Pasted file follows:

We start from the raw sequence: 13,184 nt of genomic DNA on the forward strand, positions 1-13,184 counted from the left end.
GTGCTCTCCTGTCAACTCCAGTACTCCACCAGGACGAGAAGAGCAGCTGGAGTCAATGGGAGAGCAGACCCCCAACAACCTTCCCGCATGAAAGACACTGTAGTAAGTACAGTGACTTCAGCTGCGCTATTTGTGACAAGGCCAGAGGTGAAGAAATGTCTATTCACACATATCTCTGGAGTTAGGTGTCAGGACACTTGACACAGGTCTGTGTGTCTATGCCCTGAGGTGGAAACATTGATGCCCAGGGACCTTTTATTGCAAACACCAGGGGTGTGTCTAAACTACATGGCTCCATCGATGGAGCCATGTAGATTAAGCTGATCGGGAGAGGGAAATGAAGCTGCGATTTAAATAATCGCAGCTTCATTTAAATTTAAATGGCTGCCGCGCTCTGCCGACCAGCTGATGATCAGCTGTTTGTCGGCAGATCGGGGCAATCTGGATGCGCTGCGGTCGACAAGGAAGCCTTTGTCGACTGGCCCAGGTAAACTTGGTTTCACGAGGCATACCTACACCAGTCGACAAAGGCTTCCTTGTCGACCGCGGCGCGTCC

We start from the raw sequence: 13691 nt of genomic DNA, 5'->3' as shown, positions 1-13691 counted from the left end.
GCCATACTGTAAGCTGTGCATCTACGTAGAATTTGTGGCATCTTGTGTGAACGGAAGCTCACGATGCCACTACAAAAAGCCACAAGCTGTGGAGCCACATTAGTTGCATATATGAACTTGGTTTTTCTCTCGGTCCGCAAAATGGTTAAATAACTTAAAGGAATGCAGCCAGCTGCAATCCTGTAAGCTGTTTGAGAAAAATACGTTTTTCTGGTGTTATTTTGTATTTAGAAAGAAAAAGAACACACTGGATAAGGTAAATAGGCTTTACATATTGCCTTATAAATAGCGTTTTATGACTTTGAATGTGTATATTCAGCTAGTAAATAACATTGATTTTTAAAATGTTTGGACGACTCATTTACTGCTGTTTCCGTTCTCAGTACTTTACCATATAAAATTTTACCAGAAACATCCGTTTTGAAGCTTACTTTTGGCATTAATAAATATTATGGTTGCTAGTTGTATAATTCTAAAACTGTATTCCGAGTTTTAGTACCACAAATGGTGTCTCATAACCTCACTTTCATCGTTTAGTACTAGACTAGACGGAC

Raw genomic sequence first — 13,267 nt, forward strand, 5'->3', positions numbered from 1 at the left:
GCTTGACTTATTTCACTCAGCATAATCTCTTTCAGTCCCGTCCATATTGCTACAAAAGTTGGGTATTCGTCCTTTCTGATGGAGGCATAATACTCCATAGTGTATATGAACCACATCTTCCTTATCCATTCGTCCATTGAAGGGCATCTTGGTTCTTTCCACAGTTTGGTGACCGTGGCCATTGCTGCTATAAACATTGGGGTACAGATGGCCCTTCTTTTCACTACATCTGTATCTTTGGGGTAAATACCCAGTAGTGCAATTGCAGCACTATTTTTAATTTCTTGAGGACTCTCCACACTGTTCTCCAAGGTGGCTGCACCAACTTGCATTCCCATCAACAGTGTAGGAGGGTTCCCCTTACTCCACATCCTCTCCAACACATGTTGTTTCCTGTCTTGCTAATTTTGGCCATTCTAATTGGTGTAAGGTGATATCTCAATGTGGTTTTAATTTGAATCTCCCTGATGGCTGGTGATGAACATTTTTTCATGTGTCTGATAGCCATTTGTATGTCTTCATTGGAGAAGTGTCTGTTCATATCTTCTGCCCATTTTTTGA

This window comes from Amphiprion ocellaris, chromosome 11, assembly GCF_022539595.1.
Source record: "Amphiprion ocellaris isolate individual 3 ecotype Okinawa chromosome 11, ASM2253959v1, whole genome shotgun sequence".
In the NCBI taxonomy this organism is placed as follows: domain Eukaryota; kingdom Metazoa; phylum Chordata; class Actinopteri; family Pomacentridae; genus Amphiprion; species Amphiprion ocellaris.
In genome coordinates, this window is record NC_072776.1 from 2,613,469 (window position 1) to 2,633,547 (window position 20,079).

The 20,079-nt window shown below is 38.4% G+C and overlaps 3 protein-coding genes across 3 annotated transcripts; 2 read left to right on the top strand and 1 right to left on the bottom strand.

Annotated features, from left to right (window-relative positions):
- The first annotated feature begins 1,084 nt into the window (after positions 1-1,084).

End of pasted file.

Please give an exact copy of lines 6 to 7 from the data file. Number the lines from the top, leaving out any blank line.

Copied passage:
GCTTGACTTATTTCACTCAGCATAATCTCTTTCAGTCCCGTCCATATTGCTACAAAAGTTGGGTATTCGTCCTTTCTGATGGAGGCATAATACTCCATAGTGTATATGAACCACATCTTCCTTATCCATTCGTCCATTGAAGGGCATCTTGGTTCTTTCCACAGTTTGGTGACCGTGGCCATTGCTGCTATAAACATTGGGGTACAGATGGCCCTTCTTTTCACTACATCTGTATCTTTGGGGTAAATACCCAGTAGTGCAATTGCAGCACTATTTTTAATTTCTTGAGGACTCTCCACACTGTTCTCCAAGGTGGCTGCACCAACTTGCATTCCCATCAACAGTGTAGGAGGGTTCCCCTTACTCCACATCCTCTCCAACACATGTTGTTTCCTGTCTTGCTAATTTTGGCCATTCTAATTGGTGTAAGGTGATATCTCAATGTGGTTTTAATTTGAATCTCCCTGATGGCTGGTGATGAACATTTTTTCATGTGTCTGATAGCCATTTGTATGTCTTCATTGGAGAAGTGTCTGTTCATATCTTCTGCCCATTTTTTGA

This window comes from Amphiprion ocellaris, chromosome 11, assembly GCF_022539595.1.